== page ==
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Yemen Minister Dismisses Houthi Hodeidah Pullout as Farce

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Yemen's Houthis offer unilateral withdrawal from key ports in coming days - UN

"The Huthis are staging a new ploy by handing over the ports of Hodeida, Saleef and Ras Issa to themselves without any monitoring by the United Nations and the government side", the government-appointed official said.

Houthi rebels had launched dozens of drone strikes and ballistic missile attacks on Saudi border provinces of Asir, Jizan and Najran in the past months to retaliate against what the rebels said Saudi-led coalition airstrikes on their positions.

The UN Security Council will then hear a briefing on Hodeidah on Wednesday.

Hodeida saw fierce clashes from June past year as pro-government forces surged up the coast into Huthi-held territory and briefly seized the city's airport.

Yemen's government had earlier accused rebels of a "policy of deception" after they announced the withdrawal in a long-delayed move agreed under a ceasefire deal a year ago.

"They took this fake step to avoid being identified as the party responsible for hindering the peace process in Yemen", Mr Al Qudaimi said.

Regarding Houthi's announcement, Yemen's internationally-recognized government Saturday described it as "an inaccurate and misleading offer", according to an official statement delivered by Yemeni Information Minister Muammar Iryani.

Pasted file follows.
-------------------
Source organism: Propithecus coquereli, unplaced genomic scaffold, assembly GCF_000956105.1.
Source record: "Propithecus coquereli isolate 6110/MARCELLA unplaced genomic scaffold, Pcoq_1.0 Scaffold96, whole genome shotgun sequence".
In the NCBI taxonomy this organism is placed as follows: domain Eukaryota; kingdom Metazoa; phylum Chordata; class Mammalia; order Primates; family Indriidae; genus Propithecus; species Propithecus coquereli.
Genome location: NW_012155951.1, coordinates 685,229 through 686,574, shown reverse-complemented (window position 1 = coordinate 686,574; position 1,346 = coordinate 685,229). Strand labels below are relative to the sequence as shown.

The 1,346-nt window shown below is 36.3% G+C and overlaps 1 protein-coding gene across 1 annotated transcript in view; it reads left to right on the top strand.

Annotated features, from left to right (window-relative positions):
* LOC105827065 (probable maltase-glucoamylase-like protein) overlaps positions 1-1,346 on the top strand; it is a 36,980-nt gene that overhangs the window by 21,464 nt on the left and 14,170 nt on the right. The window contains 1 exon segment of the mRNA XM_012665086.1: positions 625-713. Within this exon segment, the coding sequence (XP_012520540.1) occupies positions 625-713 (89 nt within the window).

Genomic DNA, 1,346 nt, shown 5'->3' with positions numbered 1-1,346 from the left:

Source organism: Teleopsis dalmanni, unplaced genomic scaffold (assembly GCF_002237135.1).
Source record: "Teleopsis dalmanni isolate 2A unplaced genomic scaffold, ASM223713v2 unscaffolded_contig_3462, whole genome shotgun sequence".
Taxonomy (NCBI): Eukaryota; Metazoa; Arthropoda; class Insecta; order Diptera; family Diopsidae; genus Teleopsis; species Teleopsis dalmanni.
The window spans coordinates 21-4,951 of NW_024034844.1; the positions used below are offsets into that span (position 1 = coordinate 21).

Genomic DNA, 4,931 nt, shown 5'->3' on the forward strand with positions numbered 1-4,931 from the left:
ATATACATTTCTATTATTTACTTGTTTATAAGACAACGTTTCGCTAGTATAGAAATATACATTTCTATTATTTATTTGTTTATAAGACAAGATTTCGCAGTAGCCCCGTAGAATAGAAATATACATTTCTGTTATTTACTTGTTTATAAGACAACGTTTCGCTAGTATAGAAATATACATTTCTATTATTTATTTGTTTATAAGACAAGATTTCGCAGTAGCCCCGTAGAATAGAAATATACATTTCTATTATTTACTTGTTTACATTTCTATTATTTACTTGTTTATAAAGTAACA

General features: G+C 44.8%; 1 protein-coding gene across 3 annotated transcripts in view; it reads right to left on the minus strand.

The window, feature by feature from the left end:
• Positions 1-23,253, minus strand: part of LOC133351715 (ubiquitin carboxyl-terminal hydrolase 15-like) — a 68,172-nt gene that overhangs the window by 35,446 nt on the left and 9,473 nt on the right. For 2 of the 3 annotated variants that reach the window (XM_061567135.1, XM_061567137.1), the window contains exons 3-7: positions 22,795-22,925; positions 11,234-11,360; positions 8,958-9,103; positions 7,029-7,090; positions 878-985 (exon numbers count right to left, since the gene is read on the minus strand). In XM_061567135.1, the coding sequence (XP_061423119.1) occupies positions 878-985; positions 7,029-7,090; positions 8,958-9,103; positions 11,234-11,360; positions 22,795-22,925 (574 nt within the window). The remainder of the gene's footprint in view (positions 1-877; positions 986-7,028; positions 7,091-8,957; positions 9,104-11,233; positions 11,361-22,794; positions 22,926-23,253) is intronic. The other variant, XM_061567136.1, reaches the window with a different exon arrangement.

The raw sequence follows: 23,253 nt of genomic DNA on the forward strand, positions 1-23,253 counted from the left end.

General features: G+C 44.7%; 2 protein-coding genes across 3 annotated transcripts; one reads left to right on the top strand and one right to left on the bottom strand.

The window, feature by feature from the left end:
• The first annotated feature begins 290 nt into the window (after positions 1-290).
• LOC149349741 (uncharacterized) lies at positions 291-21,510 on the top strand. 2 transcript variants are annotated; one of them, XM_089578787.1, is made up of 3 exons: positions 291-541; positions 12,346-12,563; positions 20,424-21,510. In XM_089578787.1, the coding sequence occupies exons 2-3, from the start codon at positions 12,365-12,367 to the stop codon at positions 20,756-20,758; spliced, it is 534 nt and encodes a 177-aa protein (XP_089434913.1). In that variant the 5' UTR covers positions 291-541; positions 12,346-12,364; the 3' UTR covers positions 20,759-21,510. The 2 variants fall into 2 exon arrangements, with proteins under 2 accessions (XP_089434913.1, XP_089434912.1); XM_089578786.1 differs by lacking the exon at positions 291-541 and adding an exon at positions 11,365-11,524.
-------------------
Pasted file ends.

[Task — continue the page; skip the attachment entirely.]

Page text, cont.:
Al-Houthi on Saturday said his group's intention to unilaterally redeploy from the ports was a result of the coalition's refusal to implement the Stockholm Agreement.

The U.N. -brokered deal was vague on who would control Hodeida's strategic ports after the sides withdraw, saying a "local force" would take over without specifying further.

It said the redeployment would enable the United Nations to take a leading role in supporting the local Red Sea Ports Authority in managing the ports and enhance United Nations checks on cargoes.

While the Houthi move encouraged foreign powers pushing to re-open humanitarian corridors, displaced Hodeidah residents said they were not ready to return.

Sources saw this as a sign United Nations envoy Martin Griffiths had managed to get the warring sides to agree to the plan, since the coalition had quickly rejected a previous attempt by the Houthis to unilaterally withdraw last December.

The cease-fire in Hodeida, which ended month of fighting, called for the mutual withdrawal of both government and rebel forces from the city and two other key locations.

A UN source told media on Saturday that the UN Redeployment Coordination Committee (RCC) would announce its assessment of the Houthi redeployment next week.

Under the plan, the Houthis are to pull back five km from the ports between May 11 and 14.

The port of Hodeida is one of Yemen's most important lifelines.

Pro-government forces have twice tried to seize the port, and accuse the Houthis of using it to smuggle in weapons from Iran.

Yemen s conflict has killed tens of thousands of people, many of them civilians, relief agencies say.

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